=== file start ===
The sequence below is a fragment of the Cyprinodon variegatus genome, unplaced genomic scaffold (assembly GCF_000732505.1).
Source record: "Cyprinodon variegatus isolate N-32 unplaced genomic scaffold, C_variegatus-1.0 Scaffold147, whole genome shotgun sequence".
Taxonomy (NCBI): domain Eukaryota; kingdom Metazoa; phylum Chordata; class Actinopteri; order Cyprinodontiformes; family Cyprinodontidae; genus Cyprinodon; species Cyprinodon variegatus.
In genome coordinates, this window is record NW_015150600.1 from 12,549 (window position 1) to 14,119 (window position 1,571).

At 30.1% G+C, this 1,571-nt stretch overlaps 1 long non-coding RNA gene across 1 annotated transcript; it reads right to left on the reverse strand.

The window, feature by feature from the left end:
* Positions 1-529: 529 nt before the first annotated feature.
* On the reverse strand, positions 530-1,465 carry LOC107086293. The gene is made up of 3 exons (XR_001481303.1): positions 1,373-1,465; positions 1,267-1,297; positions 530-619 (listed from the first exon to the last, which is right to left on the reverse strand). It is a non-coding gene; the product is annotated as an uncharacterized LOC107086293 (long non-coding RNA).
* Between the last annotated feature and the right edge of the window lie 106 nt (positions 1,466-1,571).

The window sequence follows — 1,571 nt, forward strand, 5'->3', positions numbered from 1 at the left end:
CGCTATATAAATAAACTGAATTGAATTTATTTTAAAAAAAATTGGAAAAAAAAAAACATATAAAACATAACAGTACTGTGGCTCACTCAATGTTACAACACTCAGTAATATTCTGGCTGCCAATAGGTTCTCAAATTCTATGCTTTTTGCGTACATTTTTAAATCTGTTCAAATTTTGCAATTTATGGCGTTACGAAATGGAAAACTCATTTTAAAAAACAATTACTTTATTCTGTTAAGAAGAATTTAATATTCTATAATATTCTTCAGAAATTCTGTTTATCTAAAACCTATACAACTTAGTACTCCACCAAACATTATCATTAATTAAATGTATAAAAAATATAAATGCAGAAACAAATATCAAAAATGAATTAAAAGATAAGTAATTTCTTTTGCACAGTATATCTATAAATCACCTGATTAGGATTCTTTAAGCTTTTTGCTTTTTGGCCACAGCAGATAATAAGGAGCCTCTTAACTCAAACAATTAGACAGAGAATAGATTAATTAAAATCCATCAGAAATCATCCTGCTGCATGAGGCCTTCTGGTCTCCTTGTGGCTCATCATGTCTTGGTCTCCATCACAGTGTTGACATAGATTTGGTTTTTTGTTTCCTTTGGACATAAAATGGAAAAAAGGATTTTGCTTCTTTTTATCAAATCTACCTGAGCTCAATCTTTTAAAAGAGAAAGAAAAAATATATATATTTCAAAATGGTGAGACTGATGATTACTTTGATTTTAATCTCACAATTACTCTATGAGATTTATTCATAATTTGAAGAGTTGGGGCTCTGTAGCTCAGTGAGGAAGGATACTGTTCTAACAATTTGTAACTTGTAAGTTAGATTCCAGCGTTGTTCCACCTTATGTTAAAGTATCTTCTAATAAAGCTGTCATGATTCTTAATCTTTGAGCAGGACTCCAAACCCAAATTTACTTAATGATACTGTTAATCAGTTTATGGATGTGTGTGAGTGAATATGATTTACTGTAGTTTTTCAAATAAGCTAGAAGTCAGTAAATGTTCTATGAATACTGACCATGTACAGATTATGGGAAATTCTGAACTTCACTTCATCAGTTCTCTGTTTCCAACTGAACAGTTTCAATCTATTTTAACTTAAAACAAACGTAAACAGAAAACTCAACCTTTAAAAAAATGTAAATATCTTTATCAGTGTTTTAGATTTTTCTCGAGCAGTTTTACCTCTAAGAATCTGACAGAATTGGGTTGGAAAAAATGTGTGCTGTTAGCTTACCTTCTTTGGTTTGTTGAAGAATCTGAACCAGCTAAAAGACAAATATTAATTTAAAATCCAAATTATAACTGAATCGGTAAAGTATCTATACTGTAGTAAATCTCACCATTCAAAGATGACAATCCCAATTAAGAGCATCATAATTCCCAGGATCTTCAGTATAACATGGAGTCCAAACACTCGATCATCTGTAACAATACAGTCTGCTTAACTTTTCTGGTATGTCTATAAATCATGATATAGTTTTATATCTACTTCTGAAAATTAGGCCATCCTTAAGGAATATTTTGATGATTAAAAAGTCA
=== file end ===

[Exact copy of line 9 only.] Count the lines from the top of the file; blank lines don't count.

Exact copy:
* Between the last annotated feature and the right edge of the window lie 106 nt (positions 1,466-1,571).